With collaboration as one of our core values, the school improvement cycle includes regular opportunities to meet and share good practice. The agenda for these meetings are led by various members of the school improvement team and designed to be strategic in terms of responding to identified need and creating actions points that feed into continuous school improvement:

  • The executive leadership group (ELG) meet every fortnight, led by the CEO.
  • English, maths, PSHE, pastoral leads and SENCOs meet at least three times a year, led by the linked School Improvement Lead. Other faculties are encouraged to meet at least once a year, with the agenda led by subject specialists but the meeting facilitated by a linked School Improvement Lead. Time is given on the Bi-annual Athelstan Trust days for subject specialist teams to meet.
  • Disadvantaged, Attendance and Data, CPD and Teaching and Learning leads from each senior leadership team meet at least twice a year, led by a linked School Improvement Lead.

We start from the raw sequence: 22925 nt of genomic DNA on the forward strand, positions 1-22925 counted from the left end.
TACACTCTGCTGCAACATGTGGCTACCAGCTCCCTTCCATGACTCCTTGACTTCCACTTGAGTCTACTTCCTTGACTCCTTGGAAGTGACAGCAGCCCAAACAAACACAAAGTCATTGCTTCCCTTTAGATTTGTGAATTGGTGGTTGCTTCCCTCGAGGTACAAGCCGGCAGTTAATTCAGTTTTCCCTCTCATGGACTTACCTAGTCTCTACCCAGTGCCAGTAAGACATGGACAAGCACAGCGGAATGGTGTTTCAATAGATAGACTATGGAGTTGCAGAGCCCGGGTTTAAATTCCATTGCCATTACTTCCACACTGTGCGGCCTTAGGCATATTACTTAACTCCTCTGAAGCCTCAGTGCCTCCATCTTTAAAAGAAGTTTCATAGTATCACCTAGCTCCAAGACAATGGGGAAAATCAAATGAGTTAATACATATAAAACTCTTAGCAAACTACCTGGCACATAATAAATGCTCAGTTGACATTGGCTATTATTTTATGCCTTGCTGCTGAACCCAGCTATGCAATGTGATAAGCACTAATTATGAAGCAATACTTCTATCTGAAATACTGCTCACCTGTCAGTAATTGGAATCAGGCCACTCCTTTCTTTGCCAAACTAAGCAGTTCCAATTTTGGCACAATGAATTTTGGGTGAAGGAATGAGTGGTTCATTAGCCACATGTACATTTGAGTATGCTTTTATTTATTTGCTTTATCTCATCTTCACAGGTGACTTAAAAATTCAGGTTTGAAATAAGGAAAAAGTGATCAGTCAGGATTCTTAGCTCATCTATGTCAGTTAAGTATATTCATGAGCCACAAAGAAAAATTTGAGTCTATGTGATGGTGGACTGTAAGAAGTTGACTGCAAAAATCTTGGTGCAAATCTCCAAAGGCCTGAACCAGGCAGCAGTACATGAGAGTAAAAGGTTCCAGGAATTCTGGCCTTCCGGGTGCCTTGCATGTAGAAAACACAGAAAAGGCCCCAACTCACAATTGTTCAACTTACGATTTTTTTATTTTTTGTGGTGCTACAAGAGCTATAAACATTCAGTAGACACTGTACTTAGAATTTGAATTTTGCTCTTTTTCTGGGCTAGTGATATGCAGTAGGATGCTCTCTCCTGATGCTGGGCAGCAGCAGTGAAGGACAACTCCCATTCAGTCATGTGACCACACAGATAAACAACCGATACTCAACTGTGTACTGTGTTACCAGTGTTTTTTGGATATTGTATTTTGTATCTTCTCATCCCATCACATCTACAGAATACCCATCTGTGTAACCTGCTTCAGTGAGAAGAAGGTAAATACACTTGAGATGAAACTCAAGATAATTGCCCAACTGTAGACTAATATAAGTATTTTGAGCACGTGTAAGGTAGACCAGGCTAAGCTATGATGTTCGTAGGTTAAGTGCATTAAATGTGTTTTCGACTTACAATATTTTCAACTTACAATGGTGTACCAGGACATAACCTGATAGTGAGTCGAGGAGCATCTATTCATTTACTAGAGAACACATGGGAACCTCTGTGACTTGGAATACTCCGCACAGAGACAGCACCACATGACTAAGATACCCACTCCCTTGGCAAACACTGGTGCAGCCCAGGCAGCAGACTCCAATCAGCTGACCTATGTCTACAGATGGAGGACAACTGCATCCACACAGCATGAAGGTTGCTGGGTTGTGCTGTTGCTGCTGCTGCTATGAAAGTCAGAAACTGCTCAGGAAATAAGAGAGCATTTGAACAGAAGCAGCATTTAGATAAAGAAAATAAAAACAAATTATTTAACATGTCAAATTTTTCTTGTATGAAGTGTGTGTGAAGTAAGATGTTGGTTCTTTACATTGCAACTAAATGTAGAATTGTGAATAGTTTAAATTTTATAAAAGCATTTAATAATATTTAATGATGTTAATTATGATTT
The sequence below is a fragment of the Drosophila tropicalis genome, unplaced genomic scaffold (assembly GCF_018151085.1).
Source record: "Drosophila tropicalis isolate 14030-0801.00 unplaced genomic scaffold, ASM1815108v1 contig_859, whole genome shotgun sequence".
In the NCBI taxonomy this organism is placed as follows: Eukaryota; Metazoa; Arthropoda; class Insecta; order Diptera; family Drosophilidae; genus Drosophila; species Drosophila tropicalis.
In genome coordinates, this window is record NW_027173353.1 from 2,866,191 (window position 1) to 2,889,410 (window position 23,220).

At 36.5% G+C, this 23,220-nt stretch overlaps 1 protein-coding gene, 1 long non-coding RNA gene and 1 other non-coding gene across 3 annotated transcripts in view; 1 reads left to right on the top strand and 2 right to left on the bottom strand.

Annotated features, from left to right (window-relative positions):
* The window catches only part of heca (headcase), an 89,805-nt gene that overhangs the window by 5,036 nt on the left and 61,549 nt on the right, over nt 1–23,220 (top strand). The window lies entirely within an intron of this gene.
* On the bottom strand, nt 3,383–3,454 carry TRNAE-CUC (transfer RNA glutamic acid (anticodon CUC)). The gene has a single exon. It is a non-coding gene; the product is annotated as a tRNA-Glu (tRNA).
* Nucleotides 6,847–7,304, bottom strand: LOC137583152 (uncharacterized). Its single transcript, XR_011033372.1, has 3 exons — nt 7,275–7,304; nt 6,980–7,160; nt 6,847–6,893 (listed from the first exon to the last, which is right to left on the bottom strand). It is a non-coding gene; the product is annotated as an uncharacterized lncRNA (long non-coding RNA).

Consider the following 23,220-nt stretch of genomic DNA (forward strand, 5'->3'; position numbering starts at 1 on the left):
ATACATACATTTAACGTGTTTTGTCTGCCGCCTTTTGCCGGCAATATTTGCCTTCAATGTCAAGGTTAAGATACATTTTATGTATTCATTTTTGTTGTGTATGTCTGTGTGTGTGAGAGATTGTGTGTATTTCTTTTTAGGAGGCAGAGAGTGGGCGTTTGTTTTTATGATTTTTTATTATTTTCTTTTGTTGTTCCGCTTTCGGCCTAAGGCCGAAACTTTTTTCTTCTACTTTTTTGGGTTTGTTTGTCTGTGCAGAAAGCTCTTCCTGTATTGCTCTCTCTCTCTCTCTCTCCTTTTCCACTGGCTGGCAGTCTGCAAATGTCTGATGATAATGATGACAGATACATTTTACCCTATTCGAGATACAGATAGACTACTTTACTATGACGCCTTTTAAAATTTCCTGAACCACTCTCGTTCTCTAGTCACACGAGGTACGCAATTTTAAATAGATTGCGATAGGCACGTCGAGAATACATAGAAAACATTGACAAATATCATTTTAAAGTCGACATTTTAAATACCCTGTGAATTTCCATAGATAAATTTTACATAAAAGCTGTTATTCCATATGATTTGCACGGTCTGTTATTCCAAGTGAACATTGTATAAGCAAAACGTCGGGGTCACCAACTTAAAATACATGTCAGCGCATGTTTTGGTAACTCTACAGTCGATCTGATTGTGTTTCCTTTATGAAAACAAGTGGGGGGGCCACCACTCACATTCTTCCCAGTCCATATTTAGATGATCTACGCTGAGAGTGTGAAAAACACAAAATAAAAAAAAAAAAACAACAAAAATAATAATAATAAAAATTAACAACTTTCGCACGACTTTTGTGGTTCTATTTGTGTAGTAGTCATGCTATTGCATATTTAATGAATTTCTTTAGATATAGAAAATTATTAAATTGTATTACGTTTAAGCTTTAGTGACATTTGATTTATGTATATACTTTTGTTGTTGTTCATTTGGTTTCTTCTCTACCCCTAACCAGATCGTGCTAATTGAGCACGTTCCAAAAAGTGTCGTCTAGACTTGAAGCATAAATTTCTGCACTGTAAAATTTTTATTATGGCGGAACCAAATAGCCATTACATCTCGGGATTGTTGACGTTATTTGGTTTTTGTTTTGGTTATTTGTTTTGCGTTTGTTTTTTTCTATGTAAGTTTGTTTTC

People, Learning and Capacity

Recruiting and retaining excellent colleagues is key to being successful. The School Improvement Leads work with the CPD Manager to support this through the offer of a trust wide CPD programme, linked closely to the delivery of two Athelstan Trust Professional Development days (term 2 and term 6) which are attended by teaching and non-teaching colleagues from each school. These give the school improvement team the opportunity to deliver key messages that are pertinent to improvement in each school but also that reinforce the culture and values of the trust; this is most obviously achieved through the keynote address at the start of the day (e.g. focusing on EDI, attendance, disadvantaged students etc).

Throughout the day, colleagues spend time in relevant cross school communities (subject specialism groups for teacher, pastoral support teams, Teaching Assistants, Finance and HR teams, IT and site teams etc.) with time to collaborate around key areas for development. Sometimes, this will involve external input but often, colleagues within The Athelstan Trust take on the responsibility to co-ordinate this session in response to the identified need of each group.